Last summer, half a million fans chanting ''Bruuuuce!'' flocked to 10 sold-out shows at New Jersey's Giants Stadium, helping the Boss become 2003's top touring act. This year, stadiums will reverberate with the sounds of silence -- and we don't mean Simon & Garfunkel. With money magnets Springsteen, the Stones, and Paul McCartney taking a break from the long and winding road, the $2.5 billion touring industry is trying to provide something for everyone in the hopes of extending five years of record-setting returns. In the absence of colossal tours, here's what the concert biz is doing to produce the sweetest sound of all: Ka-ching!
PARTY LIKE IT'S...1984! While summers past have been ruled by legends of the '60s and '70s (The Piano Man! The Acid Queen!), this season's hot nostalgia tickets are, like, totally '80s! Madonna, Prince, and Van Halen (newly reunited with Sammy Hagar) will be rocking arenas. Okay, so they've all been humbled since Reaganomics reigned: Madonna's coming off her worst-selling studio album ever, Prince's last top 10 hit was in 1994, and Van Halen have languished since Van Halen III bombed in 1998. But like any VH1 programmer knows, the only thing aging music fans love more than watching their idols stage a comeback is paying huge sums to sing along to their classic hits (''Borderline,'' anyone?). Joel Peresman, an exec VP at NYC's Madison Square Garden, a venue both His Purpleness and Her Madgesty will visit, is thrilled with the response: ''We originally put up two Madonna shows and had to add four more.'' All six nights sold out quicker than a ray of light.
THE LOW-END THEORY So you wanna see Maddy up close? It'll cost -- gulp! -- $300. Such whopping charges are the main source of the industry's record-breaking revenues. The average ticket price has nearly doubled in seven years -- from $26 in 1996 to $50 last year. That steep inflation had a negative impact at the turnstiles. But after years of decline, 2003 saw an increase in overall attendance, partly thanks to lower prices for teen-friendly shows. ''[Low prices are] healthy for our business, and we hope more artists go in that direction,'' says Don Law, an exec at Clear Channel Entertainment, the nation's largest promoter. The trend will continue this summer as Britney Spears, Incubus, and the Dave Matthews Band each sell tix for under $50. (Pesky service charges not included.)
TWO HEADLINERS ARE BETTER THAN ONE For fans who don't want to cough it up for one star, two's the magic number. High-profile coheadlining tours will run the gamut from adult contemporary (Sting/Annie Lennox) and punky pop (No Doubt/blink-182) to dirrty hip-hop soul (Christina Aguilera/Chingy). Declaring last year's Aguilera and Justin Timberlake twin bill an example of smart packaging, Gary Bongiovanni, editor in chief of concert-biz bible Pollstar, says, ''I don't think either would have done as well on their own. A win for both.'' Actually, for everyone: Pop stars see fewer empty seats, and fans get the biggest bang for their buck.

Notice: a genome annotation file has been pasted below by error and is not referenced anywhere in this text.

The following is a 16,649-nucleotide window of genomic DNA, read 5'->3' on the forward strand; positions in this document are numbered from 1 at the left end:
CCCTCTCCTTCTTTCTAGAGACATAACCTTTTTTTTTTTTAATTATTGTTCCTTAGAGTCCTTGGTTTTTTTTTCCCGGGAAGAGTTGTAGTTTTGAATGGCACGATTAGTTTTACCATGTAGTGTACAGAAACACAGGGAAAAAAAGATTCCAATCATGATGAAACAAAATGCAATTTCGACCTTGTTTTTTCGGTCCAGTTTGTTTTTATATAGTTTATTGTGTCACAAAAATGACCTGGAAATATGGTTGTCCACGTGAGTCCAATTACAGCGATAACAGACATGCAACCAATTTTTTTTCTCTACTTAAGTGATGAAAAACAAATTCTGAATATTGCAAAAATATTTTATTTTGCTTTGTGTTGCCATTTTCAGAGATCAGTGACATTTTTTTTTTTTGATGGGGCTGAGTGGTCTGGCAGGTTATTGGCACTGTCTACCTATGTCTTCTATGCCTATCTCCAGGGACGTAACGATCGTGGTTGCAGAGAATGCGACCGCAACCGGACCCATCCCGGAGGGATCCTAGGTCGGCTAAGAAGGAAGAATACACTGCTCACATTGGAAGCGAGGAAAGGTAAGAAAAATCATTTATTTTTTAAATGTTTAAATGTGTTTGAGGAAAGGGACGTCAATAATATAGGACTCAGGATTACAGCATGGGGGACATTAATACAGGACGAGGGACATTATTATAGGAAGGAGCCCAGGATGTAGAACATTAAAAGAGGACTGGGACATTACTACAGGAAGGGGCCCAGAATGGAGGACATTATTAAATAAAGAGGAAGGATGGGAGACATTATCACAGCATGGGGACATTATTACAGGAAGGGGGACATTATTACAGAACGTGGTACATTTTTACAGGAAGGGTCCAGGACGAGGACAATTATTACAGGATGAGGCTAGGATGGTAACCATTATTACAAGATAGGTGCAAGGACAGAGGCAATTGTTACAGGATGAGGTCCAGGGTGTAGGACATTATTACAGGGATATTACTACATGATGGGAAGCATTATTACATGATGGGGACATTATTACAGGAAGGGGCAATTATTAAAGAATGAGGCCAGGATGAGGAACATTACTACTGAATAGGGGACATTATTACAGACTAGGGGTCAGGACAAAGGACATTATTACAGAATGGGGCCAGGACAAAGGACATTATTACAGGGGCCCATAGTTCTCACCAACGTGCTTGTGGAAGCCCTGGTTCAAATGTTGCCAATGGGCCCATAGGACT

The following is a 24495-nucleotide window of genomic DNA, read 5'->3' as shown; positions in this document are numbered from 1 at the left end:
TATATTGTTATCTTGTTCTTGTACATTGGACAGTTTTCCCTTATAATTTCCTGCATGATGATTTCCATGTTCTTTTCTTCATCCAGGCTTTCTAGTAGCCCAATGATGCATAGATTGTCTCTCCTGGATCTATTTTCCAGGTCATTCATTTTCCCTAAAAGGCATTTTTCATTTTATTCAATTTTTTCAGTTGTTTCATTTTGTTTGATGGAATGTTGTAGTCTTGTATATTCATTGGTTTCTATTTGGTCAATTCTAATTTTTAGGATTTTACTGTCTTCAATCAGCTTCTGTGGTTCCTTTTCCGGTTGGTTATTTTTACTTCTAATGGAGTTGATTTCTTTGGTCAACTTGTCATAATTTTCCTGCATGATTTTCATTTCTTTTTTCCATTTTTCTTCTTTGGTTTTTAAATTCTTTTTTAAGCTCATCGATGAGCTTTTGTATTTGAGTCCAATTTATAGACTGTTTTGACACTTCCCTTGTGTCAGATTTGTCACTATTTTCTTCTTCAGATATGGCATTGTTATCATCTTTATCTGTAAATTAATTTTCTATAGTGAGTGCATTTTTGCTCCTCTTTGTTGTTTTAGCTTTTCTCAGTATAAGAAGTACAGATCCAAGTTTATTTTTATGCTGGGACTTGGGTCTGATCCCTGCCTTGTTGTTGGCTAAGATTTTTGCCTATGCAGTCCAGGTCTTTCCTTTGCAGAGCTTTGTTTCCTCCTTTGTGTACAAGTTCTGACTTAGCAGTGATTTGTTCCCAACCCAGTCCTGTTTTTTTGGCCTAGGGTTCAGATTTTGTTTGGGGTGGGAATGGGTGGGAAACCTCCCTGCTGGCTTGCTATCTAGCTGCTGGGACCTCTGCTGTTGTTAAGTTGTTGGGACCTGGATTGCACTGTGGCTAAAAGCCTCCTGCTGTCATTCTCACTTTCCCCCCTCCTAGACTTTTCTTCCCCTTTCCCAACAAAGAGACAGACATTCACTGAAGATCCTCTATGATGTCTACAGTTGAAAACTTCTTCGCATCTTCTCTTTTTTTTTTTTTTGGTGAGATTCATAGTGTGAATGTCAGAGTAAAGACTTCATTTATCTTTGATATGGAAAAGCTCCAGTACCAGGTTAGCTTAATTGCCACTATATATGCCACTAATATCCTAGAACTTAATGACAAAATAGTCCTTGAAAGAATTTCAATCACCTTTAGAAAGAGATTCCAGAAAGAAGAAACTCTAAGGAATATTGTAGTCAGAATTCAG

FIELDS OF GREEN Looking for an even better value than coheadlined outings? Fans are flocking in droves to multiday music festivals like Coachella and Bonnaroo. Even Lollapalooza, the multi-artist package tour that did decent business last year, is adapting to a one-time only, two-day format with a lineup topped by Morrissey and the Flaming Lips. Consider this: Last year's three-day Bonnaroo fest drew 80,000 bong owners and grossed nearly as much as Lollapalooza's entire 29-date run. Bonnaroo cofounder Richard Goodstone attributes the success to understanding niche musical tastes and delivering a unique cultural experience: ''Music lovers are willing to travel hundreds of miles to an event if they believe it will be one of a kind.''
ALWAYS BET ON BOOMERS Britney and Xtina may play to packed houses, but older artists with proven boomer appeal (like first-quarter MVPs Bette Midler and Rod Stewart) are the ones who really make the touring biz go 'round. In fact, 14 of the top 25 touring acts last year were over 40 -- just like their core audience. ''They're experienced concertgoers and know what they're going to get for their dollar,'' says Peresman. Especially when they're paying top dollar to see the same acts year after year. That's not to say the industry isn't giddy about Britney's summer trek, but they're much more excited about a rumored U2 fall tour since it'll mean mo' money. Sure, push-up bras might translate to platinum hits in TRL land, but on the concert circuit, it pays to be gray.